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GeoSentinel (the surveillance program of the International Society of Travel Medicine and CDC) has identified 32 cases of suspected acute muscular sarcocystosis in travelers returning from Tioman Island off the east coast of peninsular Malaysia. All the patients traveled to Tioman Island during the summer of 2011. Within days or weeks of returning home, all experienced fever and muscle pain, often severe and prolonged. All had peripheral eosinophilia, and most had elevated serum creatinine phosphokinase levels. Most were tested for acute trichinosis and toxoplasmosis by serology, and all of these tests were negative. Approximately half of the patients were identified in Germany; others were reported elsewhere in Europe, and in North America and Asia. Muscle biopsy from two patients demonstrated organisms consistent with sarcocystosis, one from a group of five ill travelers and one from a group of three.
Sarcocystis spp are intracellular protozoan parasites.* Humans are the definitive host for Sarcocystis hominis and Sarcocystis suihominis, acquired by eating undercooked sarcocyst-containing beef or pork, respectively. The parasites reproduce sexually in the human intestine, where infection can cause acute gastroenteritis; however, most S. hominis and S. suihominis infections are thought to be asymptomatic.1 Although the specific species have never been identified, humans can become intermediate hosts for at least some of the 130 Sarcocystis spp. that are transmitted between predator and prey in nature. In these cases, humans ingest oocysts or sporocysts in food or water contaminated with feces from an infected predator animal. Nonspecific symptoms might arise during the reproductive and migratory phase of the parasite within the vascular endothelium. The parasite ultimately disseminates to skeletal, cardiac, and smooth muscle, where it forms sarcocysts containing large numbers of parasites that are infectious for a definitive host. Sarcocyst formation can provoke eosinophilic myositis, as occurred in this outbreak. No proven treatment exists for human muscular sarcocystosis, but in all previously reported cases, symptoms resolved over weeks to months.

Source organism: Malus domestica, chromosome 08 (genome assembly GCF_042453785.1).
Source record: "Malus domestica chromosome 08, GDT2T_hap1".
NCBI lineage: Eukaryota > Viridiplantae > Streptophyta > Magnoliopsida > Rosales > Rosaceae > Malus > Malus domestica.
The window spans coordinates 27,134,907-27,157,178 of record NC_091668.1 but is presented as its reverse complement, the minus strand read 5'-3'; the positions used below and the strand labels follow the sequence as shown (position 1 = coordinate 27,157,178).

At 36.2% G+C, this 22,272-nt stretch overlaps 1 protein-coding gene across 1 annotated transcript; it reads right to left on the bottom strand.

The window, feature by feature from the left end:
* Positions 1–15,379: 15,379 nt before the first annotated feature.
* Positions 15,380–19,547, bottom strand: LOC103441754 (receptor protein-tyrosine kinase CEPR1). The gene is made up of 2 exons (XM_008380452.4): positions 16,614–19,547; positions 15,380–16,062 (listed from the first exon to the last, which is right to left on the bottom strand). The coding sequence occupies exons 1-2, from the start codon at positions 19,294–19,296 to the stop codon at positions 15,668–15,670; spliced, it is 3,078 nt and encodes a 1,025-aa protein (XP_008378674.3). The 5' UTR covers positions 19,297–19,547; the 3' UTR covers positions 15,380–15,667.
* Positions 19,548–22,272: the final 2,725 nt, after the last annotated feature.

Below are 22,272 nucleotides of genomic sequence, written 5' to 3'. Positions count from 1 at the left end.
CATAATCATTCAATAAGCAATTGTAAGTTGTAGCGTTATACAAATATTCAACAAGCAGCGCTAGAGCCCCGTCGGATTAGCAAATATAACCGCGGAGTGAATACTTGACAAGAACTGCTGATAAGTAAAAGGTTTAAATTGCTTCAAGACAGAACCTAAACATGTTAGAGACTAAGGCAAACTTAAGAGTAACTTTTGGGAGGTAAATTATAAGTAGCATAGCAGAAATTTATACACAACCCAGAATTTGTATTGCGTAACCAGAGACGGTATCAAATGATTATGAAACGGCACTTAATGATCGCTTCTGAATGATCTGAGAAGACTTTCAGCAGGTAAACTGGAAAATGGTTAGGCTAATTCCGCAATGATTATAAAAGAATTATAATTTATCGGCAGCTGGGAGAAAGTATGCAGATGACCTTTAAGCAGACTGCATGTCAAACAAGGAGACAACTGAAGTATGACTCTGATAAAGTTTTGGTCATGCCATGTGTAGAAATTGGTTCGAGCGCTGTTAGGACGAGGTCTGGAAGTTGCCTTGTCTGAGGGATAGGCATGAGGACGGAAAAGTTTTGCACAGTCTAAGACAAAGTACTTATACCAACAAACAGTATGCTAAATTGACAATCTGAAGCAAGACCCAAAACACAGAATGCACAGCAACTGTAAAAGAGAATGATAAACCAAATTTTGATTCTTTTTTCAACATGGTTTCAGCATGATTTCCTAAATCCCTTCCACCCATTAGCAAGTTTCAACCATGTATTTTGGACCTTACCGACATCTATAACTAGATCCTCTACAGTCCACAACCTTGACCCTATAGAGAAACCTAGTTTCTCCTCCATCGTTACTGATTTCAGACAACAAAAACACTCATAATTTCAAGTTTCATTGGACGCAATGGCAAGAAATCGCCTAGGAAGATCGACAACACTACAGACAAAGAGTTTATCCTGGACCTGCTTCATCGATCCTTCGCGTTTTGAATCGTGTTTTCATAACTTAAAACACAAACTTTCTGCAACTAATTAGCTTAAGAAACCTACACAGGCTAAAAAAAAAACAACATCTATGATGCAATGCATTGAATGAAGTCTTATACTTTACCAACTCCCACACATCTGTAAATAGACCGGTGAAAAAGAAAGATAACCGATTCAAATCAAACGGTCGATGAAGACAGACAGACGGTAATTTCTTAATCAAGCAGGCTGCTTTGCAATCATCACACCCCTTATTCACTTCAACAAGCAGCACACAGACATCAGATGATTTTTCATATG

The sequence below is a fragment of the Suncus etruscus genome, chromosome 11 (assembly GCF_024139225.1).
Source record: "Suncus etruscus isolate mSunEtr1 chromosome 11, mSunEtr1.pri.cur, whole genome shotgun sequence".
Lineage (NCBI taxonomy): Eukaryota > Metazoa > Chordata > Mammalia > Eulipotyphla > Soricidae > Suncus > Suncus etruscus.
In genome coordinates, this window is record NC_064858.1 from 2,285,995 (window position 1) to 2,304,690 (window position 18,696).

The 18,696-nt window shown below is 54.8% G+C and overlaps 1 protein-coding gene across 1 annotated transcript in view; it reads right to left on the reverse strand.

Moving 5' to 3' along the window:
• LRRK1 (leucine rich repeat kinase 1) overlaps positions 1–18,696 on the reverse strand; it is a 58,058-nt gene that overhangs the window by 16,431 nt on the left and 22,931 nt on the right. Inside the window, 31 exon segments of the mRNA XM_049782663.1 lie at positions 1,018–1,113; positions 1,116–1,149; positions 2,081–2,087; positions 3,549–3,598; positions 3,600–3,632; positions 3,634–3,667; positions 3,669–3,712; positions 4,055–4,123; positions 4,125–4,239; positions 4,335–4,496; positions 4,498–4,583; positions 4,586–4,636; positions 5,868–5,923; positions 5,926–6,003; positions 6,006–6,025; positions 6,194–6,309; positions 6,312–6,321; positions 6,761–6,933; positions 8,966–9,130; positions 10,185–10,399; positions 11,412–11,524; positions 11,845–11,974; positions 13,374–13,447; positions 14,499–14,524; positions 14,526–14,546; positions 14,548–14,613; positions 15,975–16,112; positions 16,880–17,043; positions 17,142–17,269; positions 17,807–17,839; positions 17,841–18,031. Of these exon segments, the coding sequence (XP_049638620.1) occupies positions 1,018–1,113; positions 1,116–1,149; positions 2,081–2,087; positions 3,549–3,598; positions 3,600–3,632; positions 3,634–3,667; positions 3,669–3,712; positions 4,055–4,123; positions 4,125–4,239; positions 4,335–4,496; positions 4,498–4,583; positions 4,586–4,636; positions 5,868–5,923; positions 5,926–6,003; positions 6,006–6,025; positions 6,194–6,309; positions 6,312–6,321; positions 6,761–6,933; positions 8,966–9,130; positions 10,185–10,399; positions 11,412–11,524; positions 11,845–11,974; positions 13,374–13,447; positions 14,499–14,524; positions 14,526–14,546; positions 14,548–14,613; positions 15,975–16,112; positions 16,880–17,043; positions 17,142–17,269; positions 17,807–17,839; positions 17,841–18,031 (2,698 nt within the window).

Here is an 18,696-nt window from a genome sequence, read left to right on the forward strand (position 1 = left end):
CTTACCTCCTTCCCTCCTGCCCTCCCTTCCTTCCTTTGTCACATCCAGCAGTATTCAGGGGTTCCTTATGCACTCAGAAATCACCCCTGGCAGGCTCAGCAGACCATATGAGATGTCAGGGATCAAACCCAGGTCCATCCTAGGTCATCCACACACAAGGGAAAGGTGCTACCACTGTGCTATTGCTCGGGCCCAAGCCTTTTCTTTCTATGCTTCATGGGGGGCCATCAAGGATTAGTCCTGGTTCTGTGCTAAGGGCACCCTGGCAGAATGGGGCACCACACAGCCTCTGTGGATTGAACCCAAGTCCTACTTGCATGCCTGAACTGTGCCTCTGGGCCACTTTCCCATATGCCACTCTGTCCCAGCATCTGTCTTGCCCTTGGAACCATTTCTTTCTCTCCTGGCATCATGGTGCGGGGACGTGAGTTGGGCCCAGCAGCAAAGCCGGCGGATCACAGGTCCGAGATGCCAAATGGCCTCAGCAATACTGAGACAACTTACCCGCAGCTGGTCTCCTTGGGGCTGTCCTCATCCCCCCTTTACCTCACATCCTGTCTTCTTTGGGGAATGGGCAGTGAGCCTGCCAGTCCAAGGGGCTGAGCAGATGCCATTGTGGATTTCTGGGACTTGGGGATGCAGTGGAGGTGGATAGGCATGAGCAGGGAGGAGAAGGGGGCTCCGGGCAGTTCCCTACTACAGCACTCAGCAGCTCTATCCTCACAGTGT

Fewer than 100 cases of human muscular sarcocystosis have been reported in the literature, with most discovered incidentally in asymptomatic persons.1 The largest previous outbreak affected seven of 15 U.S. servicemen on maneuvers in a Malaysian jungle.2 All but one of the seven had symptoms, and four had eosinophilic myositis, one of whom was confirmed to have sarcocysts in his muscle. Human sarcocystosis is prevalent in Malaysia; a study of tissue from 100 consecutive autopsies found sarcocysts in 21%.3 A seroprevalence study found evidence of infection in 20% of 243 Malaysians.4